Elevated carbon monoxide levels that led to the idling of Foresight Energy LP's Deer Run longwall mine near Hillsboro, Ill., almost three years ago recently reappeared, apparently caused by another hotspot in the same underground area, an official with the Illinois Office of Mines and Minerals said Dec. 26.
Art Rice said in an interview that the hotspot was detected by the St. Louis-based company during the past couple of weeks.
"[Through the] existing boreholes they had they were able to find out that they've got another hotspot over that fall area," he said, referring to a previous roof fall near the longwall site.
Foresight, now majority owned by Ohio-based Murray Energy Corp., said in a filing with the U.S. Securities and Exchange Commission late last week that it submitted a Deer Run re-entry plan on Dec. 20 to the U.S. Mine Safety and Health Administration.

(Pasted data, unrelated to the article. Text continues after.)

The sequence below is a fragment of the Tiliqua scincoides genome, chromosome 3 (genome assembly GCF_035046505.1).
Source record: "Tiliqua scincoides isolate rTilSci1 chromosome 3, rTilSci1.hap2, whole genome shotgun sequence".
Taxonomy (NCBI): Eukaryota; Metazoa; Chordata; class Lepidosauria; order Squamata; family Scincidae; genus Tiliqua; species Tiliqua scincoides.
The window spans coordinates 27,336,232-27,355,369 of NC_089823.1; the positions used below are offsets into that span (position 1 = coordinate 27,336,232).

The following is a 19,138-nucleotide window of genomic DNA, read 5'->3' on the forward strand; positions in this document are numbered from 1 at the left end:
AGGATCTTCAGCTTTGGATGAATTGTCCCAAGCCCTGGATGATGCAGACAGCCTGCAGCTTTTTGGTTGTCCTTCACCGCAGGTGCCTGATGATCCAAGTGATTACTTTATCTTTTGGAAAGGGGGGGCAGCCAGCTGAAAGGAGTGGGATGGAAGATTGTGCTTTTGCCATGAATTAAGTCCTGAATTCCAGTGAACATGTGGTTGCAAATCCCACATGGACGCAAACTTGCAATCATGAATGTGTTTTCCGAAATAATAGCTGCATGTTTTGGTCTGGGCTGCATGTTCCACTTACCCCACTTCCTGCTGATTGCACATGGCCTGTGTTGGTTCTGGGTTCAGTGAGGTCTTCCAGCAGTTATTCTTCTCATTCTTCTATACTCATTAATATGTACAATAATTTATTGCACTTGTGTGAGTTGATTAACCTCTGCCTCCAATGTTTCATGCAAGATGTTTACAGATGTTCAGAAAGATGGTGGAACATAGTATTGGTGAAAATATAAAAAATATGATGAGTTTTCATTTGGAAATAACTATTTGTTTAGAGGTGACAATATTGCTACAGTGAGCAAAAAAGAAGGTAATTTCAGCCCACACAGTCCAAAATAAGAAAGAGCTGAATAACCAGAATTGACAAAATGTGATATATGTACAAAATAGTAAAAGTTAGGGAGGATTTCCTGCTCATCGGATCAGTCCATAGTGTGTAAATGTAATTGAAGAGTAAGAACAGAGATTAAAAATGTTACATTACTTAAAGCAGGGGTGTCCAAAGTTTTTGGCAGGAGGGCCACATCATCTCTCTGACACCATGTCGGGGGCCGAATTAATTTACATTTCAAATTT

"The re-entry submission contains a plan for the permanent sealing of the current longwall district of the Deer Run mine immediately upon MSHA's approval," the company said.
It added: "At this time, the partnership is uncertain as to when production will resume at its Deer Run mine."
In a Dec. 26 email, Murray/Foresight spokesman Gary Broadbent declined to elaborate on Foresight's filing.
Deer Run, also known as Hillsboro, has largely been idle since March 26, 2015, when MSHA ordered the mine shut after elevated carbon monoxide levels were found. The mine had come off its best year in 2014, when it produced 5.6 million tons of coal.
According to Rice, Deer Run is located in a geological region of the state that is prone to spontaneous combustions in underground coal mines.
Peabody Energy Corp.'s former No. 10 mine and Freeman United Coal Mining Co.'s former Crown II mine also were plagued by occasional spontaneous combustions and elevated carbon monoxide readings, he said.
Bob Matyi is a contributing reporter to S&P Global Platts, which, like S&P Global Market Intelligence, is owned by S&P Global Inc.